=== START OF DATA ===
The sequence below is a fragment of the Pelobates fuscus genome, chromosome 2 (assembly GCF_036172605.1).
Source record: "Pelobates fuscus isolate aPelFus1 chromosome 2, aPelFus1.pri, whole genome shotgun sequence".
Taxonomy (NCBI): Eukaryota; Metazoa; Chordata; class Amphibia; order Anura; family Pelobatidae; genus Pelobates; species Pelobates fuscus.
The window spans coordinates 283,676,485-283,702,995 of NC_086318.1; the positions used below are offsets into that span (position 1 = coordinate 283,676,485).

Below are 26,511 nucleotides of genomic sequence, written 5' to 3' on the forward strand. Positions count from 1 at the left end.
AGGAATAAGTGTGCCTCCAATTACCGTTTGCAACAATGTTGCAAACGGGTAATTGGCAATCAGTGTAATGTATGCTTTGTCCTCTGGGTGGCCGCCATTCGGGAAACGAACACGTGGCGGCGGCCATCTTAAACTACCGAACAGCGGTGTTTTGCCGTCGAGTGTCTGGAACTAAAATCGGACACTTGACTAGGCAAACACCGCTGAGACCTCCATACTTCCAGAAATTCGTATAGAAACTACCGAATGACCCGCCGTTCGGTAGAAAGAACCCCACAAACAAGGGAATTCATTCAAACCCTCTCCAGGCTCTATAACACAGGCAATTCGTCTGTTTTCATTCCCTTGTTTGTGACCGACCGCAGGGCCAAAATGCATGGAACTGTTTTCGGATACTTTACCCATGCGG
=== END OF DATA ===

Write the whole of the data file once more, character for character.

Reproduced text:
The sequence below is a fragment of the Pelobates fuscus genome, chromosome 2 (assembly GCF_036172605.1).
Source record: "Pelobates fuscus isolate aPelFus1 chromosome 2, aPelFus1.pri, whole genome shotgun sequence".
Taxonomy (NCBI): Eukaryota; Metazoa; Chordata; class Amphibia; order Anura; family Pelobatidae; genus Pelobates; species Pelobates fuscus.
The window spans coordinates 283,676,485-283,702,995 of NC_086318.1; the positions used below are offsets into that span (position 1 = coordinate 283,676,485).

Below are 26,511 nucleotides of genomic sequence, written 5' to 3' on the forward strand. Positions count from 1 at the left end.
AGGAATAAGTGTGCCTCCAATTACCGTTTGCAACAATGTTGCAAACGGGTAATTGGCAATCAGTGTAATGTATGCTTTGTCCTCTGGGTGGCCGCCATTCGGGAAACGAACACGTGGCGGCGGCCATCTTAAACTACCGAACAGCGGTGTTTTGCCGTCGAGTGTCTGGAACTAAAATCGGACACTTGACTAGGCAAACACCGCTGAGACCTCCATACTTCCAGAAATTCGTATAGAAACTACCGAATGACCCGCCGTTCGGTAGAAAGAACCCCACAAACAAGGGAATTCATTCAAACCCTCTCCAGGCTCTATAACACAGGCAATTCGTCTGTTTTCATTCCCTTGTTTGTGACCGACCGCAGGGCCAAAATGCATGGAACTGTTTTCGGATACTTTACCCATGCGG